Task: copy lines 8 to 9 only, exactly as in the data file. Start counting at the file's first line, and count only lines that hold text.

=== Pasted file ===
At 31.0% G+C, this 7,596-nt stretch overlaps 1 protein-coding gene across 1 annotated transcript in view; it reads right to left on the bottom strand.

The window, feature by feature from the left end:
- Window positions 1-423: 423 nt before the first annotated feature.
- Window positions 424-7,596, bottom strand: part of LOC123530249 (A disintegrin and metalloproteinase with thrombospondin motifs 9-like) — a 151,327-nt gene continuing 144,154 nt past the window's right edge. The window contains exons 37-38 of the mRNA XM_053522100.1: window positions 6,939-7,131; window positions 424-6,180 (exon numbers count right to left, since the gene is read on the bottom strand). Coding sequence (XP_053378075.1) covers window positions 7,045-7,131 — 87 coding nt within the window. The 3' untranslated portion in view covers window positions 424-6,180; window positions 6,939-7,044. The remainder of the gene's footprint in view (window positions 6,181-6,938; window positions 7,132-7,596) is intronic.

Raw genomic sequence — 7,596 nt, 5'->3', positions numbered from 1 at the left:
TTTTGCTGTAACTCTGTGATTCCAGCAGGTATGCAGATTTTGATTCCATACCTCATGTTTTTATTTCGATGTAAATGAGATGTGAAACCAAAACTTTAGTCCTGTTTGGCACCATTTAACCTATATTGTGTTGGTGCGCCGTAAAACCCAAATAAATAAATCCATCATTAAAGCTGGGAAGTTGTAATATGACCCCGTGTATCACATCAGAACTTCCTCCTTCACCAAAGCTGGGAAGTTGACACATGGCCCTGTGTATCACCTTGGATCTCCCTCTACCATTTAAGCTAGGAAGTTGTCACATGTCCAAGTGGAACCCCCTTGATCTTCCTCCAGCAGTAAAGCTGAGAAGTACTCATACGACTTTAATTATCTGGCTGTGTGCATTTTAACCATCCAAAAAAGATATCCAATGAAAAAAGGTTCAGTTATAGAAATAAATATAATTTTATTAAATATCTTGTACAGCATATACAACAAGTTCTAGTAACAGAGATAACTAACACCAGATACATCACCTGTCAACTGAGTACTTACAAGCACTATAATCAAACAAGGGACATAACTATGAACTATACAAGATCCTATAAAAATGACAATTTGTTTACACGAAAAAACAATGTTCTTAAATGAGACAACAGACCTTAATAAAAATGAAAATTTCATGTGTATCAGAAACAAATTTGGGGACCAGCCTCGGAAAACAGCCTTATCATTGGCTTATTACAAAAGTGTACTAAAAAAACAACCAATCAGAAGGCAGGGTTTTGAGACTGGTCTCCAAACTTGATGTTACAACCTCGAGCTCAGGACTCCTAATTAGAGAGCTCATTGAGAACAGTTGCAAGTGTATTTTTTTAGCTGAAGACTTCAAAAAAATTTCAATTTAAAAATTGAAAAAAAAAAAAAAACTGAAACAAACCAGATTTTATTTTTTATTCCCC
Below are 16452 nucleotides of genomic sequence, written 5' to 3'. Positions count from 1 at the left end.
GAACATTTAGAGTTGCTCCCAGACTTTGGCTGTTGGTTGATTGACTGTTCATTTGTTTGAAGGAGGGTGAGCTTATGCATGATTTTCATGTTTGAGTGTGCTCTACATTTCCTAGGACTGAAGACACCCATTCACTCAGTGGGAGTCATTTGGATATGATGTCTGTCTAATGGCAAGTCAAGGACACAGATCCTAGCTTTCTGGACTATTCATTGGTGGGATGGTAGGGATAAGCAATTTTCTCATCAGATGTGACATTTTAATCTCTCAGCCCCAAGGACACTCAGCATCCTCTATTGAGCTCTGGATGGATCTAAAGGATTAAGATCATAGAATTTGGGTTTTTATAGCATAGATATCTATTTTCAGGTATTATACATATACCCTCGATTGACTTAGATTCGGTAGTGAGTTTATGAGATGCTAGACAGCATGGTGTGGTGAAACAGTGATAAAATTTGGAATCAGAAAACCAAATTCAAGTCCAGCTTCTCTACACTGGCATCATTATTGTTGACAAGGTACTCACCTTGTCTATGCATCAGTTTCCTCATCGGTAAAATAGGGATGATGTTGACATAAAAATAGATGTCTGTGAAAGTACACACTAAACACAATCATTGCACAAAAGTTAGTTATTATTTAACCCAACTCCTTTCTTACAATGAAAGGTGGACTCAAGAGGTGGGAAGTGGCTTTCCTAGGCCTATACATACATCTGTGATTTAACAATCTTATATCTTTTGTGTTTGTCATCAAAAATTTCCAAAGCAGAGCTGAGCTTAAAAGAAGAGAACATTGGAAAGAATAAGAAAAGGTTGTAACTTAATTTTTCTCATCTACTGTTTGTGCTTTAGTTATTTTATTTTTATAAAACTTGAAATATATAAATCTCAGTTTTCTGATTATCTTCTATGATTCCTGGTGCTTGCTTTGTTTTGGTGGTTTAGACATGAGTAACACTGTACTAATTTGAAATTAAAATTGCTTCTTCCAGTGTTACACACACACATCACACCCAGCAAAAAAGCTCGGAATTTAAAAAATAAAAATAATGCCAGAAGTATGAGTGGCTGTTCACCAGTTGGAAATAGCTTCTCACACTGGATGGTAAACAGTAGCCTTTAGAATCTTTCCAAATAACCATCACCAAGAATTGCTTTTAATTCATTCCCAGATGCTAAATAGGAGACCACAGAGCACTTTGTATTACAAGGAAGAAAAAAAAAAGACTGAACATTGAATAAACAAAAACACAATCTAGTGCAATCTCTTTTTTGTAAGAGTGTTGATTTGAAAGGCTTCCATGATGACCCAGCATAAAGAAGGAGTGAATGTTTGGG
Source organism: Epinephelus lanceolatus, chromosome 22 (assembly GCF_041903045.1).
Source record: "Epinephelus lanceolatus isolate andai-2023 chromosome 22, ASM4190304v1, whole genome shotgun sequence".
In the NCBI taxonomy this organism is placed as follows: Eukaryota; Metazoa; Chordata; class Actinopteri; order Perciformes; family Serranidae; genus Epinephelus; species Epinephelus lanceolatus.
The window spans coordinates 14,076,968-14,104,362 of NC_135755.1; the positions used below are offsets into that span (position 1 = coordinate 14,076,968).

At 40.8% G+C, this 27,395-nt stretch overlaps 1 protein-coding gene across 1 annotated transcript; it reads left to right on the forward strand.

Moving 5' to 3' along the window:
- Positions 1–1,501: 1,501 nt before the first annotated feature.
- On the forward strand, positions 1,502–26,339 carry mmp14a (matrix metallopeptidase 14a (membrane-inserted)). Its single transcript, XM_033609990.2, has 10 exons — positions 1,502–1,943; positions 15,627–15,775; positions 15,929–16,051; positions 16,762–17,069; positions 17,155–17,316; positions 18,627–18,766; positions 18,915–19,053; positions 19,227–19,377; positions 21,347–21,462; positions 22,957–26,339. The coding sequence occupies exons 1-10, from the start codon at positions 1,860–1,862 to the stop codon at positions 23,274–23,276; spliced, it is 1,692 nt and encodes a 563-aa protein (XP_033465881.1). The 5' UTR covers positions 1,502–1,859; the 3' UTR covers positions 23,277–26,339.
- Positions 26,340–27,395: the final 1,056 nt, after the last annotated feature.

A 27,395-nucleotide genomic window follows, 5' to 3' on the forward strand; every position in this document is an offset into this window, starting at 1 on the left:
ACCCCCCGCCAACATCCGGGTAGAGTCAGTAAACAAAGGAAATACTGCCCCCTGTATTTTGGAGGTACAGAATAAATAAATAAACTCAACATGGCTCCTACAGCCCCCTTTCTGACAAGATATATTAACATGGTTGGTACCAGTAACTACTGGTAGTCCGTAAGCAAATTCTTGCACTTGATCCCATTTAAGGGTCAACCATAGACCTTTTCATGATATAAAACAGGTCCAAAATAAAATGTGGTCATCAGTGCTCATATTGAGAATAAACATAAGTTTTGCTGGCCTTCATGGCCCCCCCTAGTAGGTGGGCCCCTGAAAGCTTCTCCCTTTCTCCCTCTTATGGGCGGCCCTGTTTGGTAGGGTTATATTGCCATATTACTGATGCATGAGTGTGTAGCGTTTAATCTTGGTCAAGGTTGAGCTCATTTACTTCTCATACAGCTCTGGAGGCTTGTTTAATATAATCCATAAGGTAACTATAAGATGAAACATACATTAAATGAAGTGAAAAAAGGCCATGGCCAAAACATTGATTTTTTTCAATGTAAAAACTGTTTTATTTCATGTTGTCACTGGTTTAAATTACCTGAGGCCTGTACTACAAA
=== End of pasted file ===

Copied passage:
GAACATTTAGAGTTGCTCCCAGACTTTGGCTGTTGGTTGATTGACTGTTCATTTGTTTGAAGGAGGGTGAGCTTATGCATGATTTTCATGTTTGAGTGTGCTCTACATTTCCTAGGACTGAAGACACCCATTCACTCAGTGGGAGTCATTTGGATATGATGTCTGTCTAATGGCAAGTCAAGGACACAGATCCTAGCTTTCTGGACTATTCATTGGTGGGATGGTAGGGATAAGCAATTTTCTCATCAGATGTGACATTTTAATCTCTCAGCCCCAAGGACACTCAGCATCCTCTATTGAGCTCTGGATGGATCTAAAGGATTAAGATCATAGAATTTGGGTTTTTATAGCATAGATATCTATTTTCAGGTATTATACATATACCCTCGATTGACTTAGATTCGGTAGTGAGTTTATGAGATGCTAGACAGCATGGTGTGGTGAAACAGTGATAAAATTTGGAATCAGAAAACCAAATTCAAGTCCAGCTTCTCTACACTGGCATCATTATTGTTGACAAGGTACTCACCTTGTCTATGCATCAGTTTCCTCATCGGTAAAATAGGGATGATGTTGACATAAAAATAGATGTCTGTGAAAGTACACACTAAACACAATCATTGCACAAAAGTTAGTTATTATTTAACCCAACTCCTTTCTTACAATGAAAGGTGGACTCAAGAGGTGGGAAGTGGCTTTCCTAGGCCTATACATACATCTGTGATTTAACAATCTTATATCTTTTGTGTTTGTCATCAAAAATTTCCAAAGCAGAGCTGAGCTTAAAAGAAGAGAACATTGGAAAGAATAAGAAAAGGTTGTAACTTAATTTTTCTCATCTACTGTTTGTGCTTTAGTTATTTTATTTTTATAAAACTTGAAATATATAAATCTCAGTTTTCTGATTATCTTCTATGATTCCTGGTGCTTGCTTTGTTTTGGTGGTTTAGACATGAGTAACACTGTACTAATTTGAAATTAAAATTGCTTCTTCCAGTGTTACACACACACATCACACCCAGCAAAAAAGCTCGGAATTTAAAAAATAAAAATAATGCCAGAAGTATGAGTGGCTGTTCACCAGTTGGAAATAGCTTCTCACACTGGATGGTAAACAGTAGCCTTTAGAATCTTTCCAAATAACCATCACCAAGAATTGCTTTTAATTCATTCCCAGATGCTAAATAGGAGACCACAGAGCACTTTGTATTACAAGGAAGAAAAAAAAAAGACTGAACATTGAATAAACAAAAACACAATCTAGTGCAATCTCTTTTTTGTAAGAGTGTTGATTTGAAAGGCTTCCATGATGACCCAGCATAAAGAAGGAGTGAATGTTTGGG
Source organism: Epinephelus lanceolatus, chromosome 22 (assembly GCF_041903045.1).